Researchers to study motives for cannabis use and its potential harm-reduction benefits among Indigenous populations – The GrowthOp

The Indigenous-led research is described as among the first of its kind in Canada.
An Indigenous-led research team at the University of British Columbia Okanagan (UBCO) is set to examine cannabis use among Indigenous Peoples of Turtle Island , the school has announced.
In partnership with Woodland Cree First Nation and Indigenous Bloom, an Indigenous cooperative of cannabis retail and cultivation, the research team will look to uncover the impacts of cannabis use since legalization.
Of particular interest is motives of use, especially in regards to pain management or substitution of other substances, during the COVID-19 pandemic.
Earlier this year, a study published in the journal, Applied Health Economics and Health Policy , found that legalizing cannabis has led to a “marked decline” in the volume of opioids prescribed across Canada .
The study authors reached that conclusion after pouring over national prescription claims data from private and public payers between January 2016 and June 2019.
“Our findings support the hypothesis that easier access to cannabis for pain may reduce opioid use for both public and private drug plans,” they wrote.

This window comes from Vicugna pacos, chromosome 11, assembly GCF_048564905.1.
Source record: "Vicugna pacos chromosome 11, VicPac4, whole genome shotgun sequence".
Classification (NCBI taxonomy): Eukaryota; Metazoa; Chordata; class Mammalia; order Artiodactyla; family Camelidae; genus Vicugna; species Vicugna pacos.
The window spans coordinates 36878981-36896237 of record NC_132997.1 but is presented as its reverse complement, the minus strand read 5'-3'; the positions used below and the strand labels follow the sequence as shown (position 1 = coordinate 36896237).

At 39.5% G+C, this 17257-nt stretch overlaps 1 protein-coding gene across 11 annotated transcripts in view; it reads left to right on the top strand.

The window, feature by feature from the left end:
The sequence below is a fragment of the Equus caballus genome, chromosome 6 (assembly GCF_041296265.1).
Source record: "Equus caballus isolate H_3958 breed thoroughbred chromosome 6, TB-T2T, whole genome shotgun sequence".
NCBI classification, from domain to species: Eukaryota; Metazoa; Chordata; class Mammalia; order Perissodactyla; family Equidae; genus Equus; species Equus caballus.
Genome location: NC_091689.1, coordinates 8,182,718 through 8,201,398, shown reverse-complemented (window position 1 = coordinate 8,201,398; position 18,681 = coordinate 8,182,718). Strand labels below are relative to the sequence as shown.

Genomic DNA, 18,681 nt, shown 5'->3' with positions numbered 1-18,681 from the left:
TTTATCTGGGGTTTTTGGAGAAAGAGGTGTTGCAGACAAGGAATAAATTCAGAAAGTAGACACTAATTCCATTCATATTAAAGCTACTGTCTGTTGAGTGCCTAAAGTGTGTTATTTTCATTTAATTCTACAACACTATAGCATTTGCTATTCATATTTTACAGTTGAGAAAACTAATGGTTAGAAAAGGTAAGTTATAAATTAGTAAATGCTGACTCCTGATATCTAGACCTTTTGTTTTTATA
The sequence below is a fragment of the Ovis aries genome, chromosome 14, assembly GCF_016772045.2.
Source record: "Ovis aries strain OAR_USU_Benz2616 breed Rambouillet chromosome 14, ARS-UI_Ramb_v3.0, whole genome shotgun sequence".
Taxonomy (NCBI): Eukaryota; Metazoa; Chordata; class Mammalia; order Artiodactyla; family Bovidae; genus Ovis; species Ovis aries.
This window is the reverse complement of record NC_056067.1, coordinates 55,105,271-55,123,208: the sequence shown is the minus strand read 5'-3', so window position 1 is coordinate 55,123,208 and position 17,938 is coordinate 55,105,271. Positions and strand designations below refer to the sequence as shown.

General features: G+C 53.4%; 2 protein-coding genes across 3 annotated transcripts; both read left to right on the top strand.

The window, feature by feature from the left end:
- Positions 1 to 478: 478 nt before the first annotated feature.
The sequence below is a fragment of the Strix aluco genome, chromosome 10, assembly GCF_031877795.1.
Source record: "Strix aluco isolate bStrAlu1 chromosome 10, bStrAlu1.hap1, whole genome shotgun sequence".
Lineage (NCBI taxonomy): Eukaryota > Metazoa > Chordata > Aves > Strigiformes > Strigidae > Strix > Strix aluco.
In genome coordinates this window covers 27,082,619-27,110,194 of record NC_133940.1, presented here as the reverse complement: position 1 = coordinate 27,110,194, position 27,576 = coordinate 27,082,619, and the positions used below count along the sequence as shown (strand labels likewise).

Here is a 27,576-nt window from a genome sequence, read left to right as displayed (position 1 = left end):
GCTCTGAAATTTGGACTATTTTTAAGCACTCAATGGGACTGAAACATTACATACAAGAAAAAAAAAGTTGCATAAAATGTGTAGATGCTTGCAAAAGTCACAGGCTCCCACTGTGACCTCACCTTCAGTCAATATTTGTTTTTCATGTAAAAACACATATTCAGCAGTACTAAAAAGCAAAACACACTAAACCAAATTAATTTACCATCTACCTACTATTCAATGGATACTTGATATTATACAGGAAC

Similarly, a 2020 study published in the Journal of Health Economics found that increasing access to low-THC, high-CBD products in Italy led to significant decreases in the number of dispensed anxiolytics, sedatives and antipsychotics.
In an interview with UBCO, Dr. Farrell, an adjunct professor in the school’s psychology department, discussed why this new research initiative is unique.
“To date, much of the research on cannabis use has centred on non-Indigenous populations in what is currently called ‘Canada,’ and historically Indigenous Peoples have been excluded in cannabis research,” Dr. Farrell said.
“Ensuring equity and inclusion in cannabis research is important. When it comes to understanding motives for cannabis use among Indigenous Peoples—including assessing both risk for problematic use and potential benefits of therapeutic use for symptoms of chronic pain, anxiety, sleep and substitution—there is much to learn that can support health and wellness in Indigenous communities and inform public health programming.”
Dr. Farrell noted an increase in alcohol consumption during the COVID-19 pandemic, as well as record-high opioid-related overdoses.
“We are battling multiple public health emergencies right now and it’s important we know about the impacts of COVID-19 and patterns of substance use in Indigenous populations, and whether as in previous research, cannabis is having a harm reduction benefit,” Dr. Farrell said.
Individuals 18 years or older who identify as First Nations (status/non-status), Inuk or Métis, and are interested in learning about or participating in the project can email .
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